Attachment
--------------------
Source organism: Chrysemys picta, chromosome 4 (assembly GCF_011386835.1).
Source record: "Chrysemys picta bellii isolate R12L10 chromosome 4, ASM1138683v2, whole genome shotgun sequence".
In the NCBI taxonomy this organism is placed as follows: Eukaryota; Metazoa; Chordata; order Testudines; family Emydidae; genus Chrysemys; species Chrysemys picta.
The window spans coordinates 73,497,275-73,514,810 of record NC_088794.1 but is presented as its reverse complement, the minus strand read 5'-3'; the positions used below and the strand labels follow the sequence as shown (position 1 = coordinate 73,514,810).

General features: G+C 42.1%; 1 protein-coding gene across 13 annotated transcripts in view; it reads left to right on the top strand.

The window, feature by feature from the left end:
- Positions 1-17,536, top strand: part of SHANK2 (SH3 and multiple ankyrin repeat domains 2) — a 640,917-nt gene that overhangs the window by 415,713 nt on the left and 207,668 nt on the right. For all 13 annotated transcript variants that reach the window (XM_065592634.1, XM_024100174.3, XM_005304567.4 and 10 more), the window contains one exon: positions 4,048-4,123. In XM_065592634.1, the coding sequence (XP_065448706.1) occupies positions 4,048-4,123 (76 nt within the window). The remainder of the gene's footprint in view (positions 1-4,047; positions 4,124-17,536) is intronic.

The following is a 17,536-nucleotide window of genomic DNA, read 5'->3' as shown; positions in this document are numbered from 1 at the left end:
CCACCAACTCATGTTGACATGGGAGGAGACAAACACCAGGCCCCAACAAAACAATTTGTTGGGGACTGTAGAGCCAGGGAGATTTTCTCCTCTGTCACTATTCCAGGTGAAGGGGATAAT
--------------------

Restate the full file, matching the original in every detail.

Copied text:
Source organism: Chrysemys picta, chromosome 4 (assembly GCF_011386835.1).
Source record: "Chrysemys picta bellii isolate R12L10 chromosome 4, ASM1138683v2, whole genome shotgun sequence".
In the NCBI taxonomy this organism is placed as follows: Eukaryota; Metazoa; Chordata; order Testudines; family Emydidae; genus Chrysemys; species Chrysemys picta.
The window spans coordinates 73,497,275-73,514,810 of record NC_088794.1 but is presented as its reverse complement, the minus strand read 5'-3'; the positions used below and the strand labels follow the sequence as shown (position 1 = coordinate 73,514,810).

General features: G+C 42.1%; 1 protein-coding gene across 13 annotated transcripts in view; it reads left to right on the top strand.

The window, feature by feature from the left end:
- Positions 1-17,536, top strand: part of SHANK2 (SH3 and multiple ankyrin repeat domains 2) — a 640,917-nt gene that overhangs the window by 415,713 nt on the left and 207,668 nt on the right. For all 13 annotated transcript variants that reach the window (XM_065592634.1, XM_024100174.3, XM_005304567.4 and 10 more), the window contains one exon: positions 4,048-4,123. In XM_065592634.1, the coding sequence (XP_065448706.1) occupies positions 4,048-4,123 (76 nt within the window). The remainder of the gene's footprint in view (positions 1-4,047; positions 4,124-17,536) is intronic.

The following is a 17,536-nucleotide window of genomic DNA, read 5'->3' as shown; positions in this document are numbered from 1 at the left end:
CCACCAACTCATGTTGACATGGGAGGAGACAAACACCAGGCCCCAACAAAACAATTTGTTGGGGACTGTAGAGCCAGGGAGATTTTCTCCTCTGTCACTATTCCAGGTGAAGGGGATAAT